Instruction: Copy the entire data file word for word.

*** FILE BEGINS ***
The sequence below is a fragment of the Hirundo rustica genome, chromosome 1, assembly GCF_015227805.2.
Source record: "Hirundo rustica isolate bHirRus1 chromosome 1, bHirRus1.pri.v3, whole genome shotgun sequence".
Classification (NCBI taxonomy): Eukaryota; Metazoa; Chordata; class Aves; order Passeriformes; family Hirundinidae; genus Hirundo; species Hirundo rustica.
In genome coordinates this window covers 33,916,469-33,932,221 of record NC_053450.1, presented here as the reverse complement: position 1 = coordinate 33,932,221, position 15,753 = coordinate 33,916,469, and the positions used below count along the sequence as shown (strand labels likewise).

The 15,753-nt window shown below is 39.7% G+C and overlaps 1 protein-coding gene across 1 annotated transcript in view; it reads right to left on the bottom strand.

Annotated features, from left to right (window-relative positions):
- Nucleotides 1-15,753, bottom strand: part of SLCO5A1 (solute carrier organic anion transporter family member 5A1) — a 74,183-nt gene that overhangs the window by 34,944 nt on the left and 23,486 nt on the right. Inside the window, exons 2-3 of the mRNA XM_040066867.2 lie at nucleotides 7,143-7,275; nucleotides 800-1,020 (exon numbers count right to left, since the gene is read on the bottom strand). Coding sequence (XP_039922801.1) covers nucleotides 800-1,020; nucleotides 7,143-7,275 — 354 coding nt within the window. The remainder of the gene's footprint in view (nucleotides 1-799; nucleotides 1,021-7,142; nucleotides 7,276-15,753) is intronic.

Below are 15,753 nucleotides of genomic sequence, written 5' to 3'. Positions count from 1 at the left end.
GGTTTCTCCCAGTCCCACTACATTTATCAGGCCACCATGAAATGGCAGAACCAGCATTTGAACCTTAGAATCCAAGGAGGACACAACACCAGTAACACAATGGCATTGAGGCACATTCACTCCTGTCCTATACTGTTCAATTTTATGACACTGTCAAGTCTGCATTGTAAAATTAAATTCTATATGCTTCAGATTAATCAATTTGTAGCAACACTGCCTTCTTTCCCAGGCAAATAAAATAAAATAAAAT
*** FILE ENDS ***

The sequence below is a fragment of the Hirundo rustica genome, chromosome 1, assembly GCF_015227805.2.
Source record: "Hirundo rustica isolate bHirRus1 chromosome 1, bHirRus1.pri.v3, whole genome shotgun sequence".
Classification (NCBI taxonomy): Eukaryota; Metazoa; Chordata; class Aves; order Passeriformes; family Hirundinidae; genus Hirundo; species Hirundo rustica.
In genome coordinates this window covers 33,916,469-33,932,221 of record NC_053450.1, presented here as the reverse complement: position 1 = coordinate 33,932,221, position 15,753 = coordinate 33,916,469, and the positions used below count along the sequence as shown (strand labels likewise).

The 15,753-nt window shown below is 39.7% G+C and overlaps 1 protein-coding gene across 1 annotated transcript in view; it reads right to left on the bottom strand.

Annotated features, from left to right (window-relative positions):
- Nucleotides 1-15,753, bottom strand: part of SLCO5A1 (solute carrier organic anion transporter family member 5A1) — a 74,183-nt gene that overhangs the window by 34,944 nt on the left and 23,486 nt on the right. Inside the window, exons 2-3 of the mRNA XM_040066867.2 lie at nucleotides 7,143-7,275; nucleotides 800-1,020 (exon numbers count right to left, since the gene is read on the bottom strand). Coding sequence (XP_039922801.1) covers nucleotides 800-1,020; nucleotides 7,143-7,275 — 354 coding nt within the window. The remainder of the gene's footprint in view (nucleotides 1-799; nucleotides 1,021-7,142; nucleotides 7,276-15,753) is intronic.

Below are 15,753 nucleotides of genomic sequence, written 5' to 3'. Positions count from 1 at the left end.
GGTTTCTCCCAGTCCCACTACATTTATCAGGCCACCATGAAATGGCAGAACCAGCATTTGAACCTTAGAATCCAAGGAGGACACAACACCAGTAACACAATGGCATTGAGGCACATTCACTCCTGTCCTATACTGTTCAATTTTATGACACTGTCAAGTCTGCATTGTAAAATTAAATTCTATATGCTTCAGATTAATCAATTTGTAGCAACACTGCCTTCTTTCCCAGGCAAATAAAATAAAATAAAAT